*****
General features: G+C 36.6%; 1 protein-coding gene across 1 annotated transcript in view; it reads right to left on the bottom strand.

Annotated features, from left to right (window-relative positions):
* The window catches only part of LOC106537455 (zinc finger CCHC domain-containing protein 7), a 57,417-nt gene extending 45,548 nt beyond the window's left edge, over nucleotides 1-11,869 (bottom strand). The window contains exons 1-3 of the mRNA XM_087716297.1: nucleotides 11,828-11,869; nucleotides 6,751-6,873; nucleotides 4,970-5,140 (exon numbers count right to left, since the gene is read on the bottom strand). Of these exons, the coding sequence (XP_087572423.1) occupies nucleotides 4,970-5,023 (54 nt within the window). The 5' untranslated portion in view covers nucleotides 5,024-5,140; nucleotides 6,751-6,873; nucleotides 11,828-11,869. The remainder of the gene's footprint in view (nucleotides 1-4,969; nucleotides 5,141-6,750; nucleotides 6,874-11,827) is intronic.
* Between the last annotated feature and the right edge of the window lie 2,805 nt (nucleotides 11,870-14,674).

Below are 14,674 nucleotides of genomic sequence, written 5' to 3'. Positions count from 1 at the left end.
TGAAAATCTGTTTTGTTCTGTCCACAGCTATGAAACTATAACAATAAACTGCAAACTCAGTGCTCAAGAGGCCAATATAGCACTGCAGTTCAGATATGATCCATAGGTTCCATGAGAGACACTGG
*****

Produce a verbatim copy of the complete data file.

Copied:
General features: G+C 36.6%; 1 protein-coding gene across 1 annotated transcript in view; it reads right to left on the bottom strand.

Annotated features, from left to right (window-relative positions):
* The window catches only part of LOC106537455 (zinc finger CCHC domain-containing protein 7), a 57,417-nt gene extending 45,548 nt beyond the window's left edge, over nucleotides 1-11,869 (bottom strand). The window contains exons 1-3 of the mRNA XM_087716297.1: nucleotides 11,828-11,869; nucleotides 6,751-6,873; nucleotides 4,970-5,140 (exon numbers count right to left, since the gene is read on the bottom strand). Of these exons, the coding sequence (XP_087572423.1) occupies nucleotides 4,970-5,023 (54 nt within the window). The 5' untranslated portion in view covers nucleotides 5,024-5,140; nucleotides 6,751-6,873; nucleotides 11,828-11,869. The remainder of the gene's footprint in view (nucleotides 1-4,969; nucleotides 5,141-6,750; nucleotides 6,874-11,827) is intronic.
* Between the last annotated feature and the right edge of the window lie 2,805 nt (nucleotides 11,870-14,674).

Below are 14,674 nucleotides of genomic sequence, written 5' to 3'. Positions count from 1 at the left end.
TGAAAATCTGTTTTGTTCTGTCCACAGCTATGAAACTATAACAATAAACTGCAAACTCAGTGCTCAAGAGGCCAATATAGCACTGCAGTTCAGATATGATCCATAGGTTCCATGAGAGACACTGG